Last in a series

In 2012, 27 video game development studios were closed. Among the closures were big-league names like THQ, Zipper Interactive, Rockstar Vancouver, and SCE Studio Liverpool. Some of these studios existed for well over a decade and they created games played by millions.

Budcat Main

Despite video games getting bigger and bigger—both the Xbox 360 and PlayStation 3 have sold more than 70 million units worldwide—it seems as though an increasing number of closures happen every year. Why?

The industry is experiencing a seismic shift in the way it thinks about business.

For decades, video games only existed as physical media such as cartridges, CDs, or DVDs. However, with the introduction of the Xbox 360, PlayStation 3, and Nintendo Wii, downloadable games have risen in prominence and are now  a viable way for publishers to distribute games. Many times, big titles like Tomb Raider and Dead Space 3 are available at retail and through digital stores simultaneously.

Because of wider availability, prices tend to drop faster than in years past. The aforementioned Dead Space 3, released Feb. 5, went from $60 to $40 not even a month after it hit stores.


Digital stores also have created a relatively new type of game that may not find a large audience at retail but works well in the online realm. Downloadable games require much less of a financial investment and allow small development teams to complete them.

Brian Proviciano, from Vancouver, Canada, made last year’s Retro City Rampage almost entirely by himself. The game is like a Grand Theft Auto “demake,” letting the player to explore a large city and causing ruckus as they see fit, but with the graphical style of an Nintendo Entertainment System title.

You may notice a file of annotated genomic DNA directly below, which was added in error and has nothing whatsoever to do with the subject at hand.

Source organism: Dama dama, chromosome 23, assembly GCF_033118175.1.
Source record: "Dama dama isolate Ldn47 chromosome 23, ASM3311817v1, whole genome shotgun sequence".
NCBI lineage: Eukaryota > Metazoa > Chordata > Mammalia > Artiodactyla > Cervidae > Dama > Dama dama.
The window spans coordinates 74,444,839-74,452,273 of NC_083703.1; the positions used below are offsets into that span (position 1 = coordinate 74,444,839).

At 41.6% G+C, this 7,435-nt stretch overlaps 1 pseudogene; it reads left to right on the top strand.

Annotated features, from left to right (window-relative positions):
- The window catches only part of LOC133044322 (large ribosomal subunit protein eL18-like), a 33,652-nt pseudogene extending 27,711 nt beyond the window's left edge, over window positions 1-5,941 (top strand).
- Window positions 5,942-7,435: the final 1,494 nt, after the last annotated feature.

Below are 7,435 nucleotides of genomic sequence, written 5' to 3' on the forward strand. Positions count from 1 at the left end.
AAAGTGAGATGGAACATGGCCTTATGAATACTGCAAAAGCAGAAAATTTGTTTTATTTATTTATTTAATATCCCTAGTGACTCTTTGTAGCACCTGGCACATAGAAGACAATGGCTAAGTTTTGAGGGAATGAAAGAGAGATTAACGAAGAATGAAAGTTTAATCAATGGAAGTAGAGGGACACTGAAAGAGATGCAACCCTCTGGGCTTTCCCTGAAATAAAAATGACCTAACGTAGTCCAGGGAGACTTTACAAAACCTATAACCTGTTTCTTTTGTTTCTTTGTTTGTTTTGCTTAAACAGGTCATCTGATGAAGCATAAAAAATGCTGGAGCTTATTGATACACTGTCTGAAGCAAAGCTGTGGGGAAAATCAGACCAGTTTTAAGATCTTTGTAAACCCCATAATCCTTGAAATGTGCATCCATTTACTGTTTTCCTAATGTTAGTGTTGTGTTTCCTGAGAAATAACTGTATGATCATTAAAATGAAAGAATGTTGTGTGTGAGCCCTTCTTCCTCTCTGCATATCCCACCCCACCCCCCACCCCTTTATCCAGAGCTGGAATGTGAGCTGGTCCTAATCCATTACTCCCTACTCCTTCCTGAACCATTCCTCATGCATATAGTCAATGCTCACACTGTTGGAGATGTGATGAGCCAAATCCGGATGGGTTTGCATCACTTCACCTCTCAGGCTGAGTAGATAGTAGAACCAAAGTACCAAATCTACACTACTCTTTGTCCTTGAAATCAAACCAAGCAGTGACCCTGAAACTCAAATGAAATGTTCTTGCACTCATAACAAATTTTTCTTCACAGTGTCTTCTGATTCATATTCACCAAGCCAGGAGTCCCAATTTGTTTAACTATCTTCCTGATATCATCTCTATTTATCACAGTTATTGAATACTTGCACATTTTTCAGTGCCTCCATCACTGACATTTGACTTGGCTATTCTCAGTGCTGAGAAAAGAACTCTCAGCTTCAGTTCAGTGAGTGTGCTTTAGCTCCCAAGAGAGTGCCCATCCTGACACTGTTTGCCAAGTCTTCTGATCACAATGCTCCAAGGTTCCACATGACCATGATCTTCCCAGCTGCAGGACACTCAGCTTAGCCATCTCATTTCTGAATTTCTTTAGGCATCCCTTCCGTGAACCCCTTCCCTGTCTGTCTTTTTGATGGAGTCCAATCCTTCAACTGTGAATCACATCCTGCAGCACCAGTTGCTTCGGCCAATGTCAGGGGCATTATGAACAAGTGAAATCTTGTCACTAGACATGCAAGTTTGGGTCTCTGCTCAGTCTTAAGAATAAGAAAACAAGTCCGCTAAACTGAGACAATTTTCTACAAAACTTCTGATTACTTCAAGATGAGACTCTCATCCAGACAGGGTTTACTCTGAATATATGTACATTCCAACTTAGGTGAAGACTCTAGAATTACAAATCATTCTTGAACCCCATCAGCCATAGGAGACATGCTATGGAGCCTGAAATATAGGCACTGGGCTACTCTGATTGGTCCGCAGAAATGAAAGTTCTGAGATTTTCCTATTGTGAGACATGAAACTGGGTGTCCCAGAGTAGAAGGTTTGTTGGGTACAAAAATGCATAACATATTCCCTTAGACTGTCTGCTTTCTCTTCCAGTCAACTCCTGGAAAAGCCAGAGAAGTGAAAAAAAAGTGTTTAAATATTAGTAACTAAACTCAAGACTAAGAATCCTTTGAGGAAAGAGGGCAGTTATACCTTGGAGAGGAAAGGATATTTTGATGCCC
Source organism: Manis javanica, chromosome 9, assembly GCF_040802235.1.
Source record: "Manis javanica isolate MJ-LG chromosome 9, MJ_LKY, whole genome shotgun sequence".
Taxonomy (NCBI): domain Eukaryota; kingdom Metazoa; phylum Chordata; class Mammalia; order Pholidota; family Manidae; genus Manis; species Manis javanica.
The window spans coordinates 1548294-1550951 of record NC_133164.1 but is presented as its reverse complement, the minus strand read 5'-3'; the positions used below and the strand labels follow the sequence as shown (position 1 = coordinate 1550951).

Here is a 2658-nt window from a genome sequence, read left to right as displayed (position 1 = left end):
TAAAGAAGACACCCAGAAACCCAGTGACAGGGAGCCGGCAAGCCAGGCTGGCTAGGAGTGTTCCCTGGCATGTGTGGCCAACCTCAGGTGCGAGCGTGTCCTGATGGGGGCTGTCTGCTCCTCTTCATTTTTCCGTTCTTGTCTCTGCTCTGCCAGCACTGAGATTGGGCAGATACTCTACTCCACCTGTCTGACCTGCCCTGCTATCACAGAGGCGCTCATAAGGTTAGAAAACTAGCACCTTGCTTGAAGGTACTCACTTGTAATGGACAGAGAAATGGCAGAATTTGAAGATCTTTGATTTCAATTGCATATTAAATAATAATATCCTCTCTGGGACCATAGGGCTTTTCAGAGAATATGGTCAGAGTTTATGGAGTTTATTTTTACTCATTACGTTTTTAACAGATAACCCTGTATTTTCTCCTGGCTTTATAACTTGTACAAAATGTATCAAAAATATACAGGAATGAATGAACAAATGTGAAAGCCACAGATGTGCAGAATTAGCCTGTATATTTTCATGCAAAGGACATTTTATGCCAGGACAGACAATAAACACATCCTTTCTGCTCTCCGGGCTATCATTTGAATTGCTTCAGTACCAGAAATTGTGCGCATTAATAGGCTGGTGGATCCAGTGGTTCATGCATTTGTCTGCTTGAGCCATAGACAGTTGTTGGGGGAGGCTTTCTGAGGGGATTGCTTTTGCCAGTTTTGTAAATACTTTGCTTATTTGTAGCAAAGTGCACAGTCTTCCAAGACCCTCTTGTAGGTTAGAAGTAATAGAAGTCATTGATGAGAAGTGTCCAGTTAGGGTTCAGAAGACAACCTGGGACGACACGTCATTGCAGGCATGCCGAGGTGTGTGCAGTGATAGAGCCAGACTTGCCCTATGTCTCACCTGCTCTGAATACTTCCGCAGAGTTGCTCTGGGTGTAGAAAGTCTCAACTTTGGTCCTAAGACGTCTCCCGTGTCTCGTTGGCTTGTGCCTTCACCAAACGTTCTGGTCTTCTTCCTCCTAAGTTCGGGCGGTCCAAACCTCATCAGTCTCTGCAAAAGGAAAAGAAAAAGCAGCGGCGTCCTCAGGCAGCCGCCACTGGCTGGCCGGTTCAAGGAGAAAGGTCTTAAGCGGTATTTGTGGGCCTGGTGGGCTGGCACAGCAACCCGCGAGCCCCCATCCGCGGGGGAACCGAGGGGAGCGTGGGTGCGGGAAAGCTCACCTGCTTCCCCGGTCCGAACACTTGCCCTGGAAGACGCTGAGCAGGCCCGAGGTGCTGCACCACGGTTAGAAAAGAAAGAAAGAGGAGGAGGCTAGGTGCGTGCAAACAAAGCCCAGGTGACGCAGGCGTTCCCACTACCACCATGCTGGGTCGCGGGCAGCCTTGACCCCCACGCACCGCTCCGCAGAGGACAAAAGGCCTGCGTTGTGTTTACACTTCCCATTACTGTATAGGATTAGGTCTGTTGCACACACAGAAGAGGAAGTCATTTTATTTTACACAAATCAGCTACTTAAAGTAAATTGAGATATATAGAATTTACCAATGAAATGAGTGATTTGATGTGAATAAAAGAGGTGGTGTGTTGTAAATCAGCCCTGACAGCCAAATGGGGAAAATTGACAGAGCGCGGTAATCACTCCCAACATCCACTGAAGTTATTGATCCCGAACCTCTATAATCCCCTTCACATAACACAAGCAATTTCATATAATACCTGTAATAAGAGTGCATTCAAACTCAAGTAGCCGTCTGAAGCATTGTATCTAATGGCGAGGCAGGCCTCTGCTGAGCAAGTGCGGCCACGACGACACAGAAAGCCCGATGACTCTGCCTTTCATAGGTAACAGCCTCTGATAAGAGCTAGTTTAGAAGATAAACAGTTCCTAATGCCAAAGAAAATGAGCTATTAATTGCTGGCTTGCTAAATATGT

The impetus Provinciano had for Retro City Rampage came from a desire to do something that was his own. For years, he worked as a programmer at studios like Propaganda Games, Jet Black Games, and Backbone Entertainment. While he learned many skills at these studios, he never got to decide what he worked on. He was more of a crewmember rather than the captain of the ship. He saw Retro City Rampage as a chance to change that.

Jason Andersen and his family: (going clockwise) Jessica and their sons, Xander and Andrew.
Credit: Photo courtesy of Jason Andersen

Jason Andersen has a different story. Rather than willingly leave the industry, he had to endure the November 2010 closure Budcat Creations, an Iowa City studio he co-founded. From 2000 to 2010, Budcat worked on big games such as Medal of Honor and Madden NFL. Though the studio had some original titles such as Blast Works: Build, Trade, Destroy and The New York Times Crosswords, most of the studio’s games were made as part of a contract with a publisher. As such, Budcat had relatively limited control with what it produced.

This only became more true when Activision—a publisher based in Santa Monica, Calif.—purchased the studio in 2008. Activision had Budcat work almost exclusively on games in the Guitar Hero series. When sales started to decline, Activision decided to shut the studio down. Employees had no warning and many were devastated.

Andersen is still trying to move on from the closure. He was under a non-compete clause for 18 months, meaning he couldn’t seek work at another studio. During this time, Andersen traveled, dabbled in woodworking, and got a chance to use his pilot license. For a while, it seemed Andersen might never return to the industry.

Then something happened.

On Aug. 9, 2012, OUYA was successfully funded on Kickstarter — a crowdfunding website. Set to release in June 2013, OUYA is an open source, Android-based videogame console developed by OUYA Inc. that will cost $99. One of the main appeals of OUYA is that anyone can release a game for it. Unlike other contemporary gaming systems, OUYA comes equipped with everything you need to develop a game right out of the box.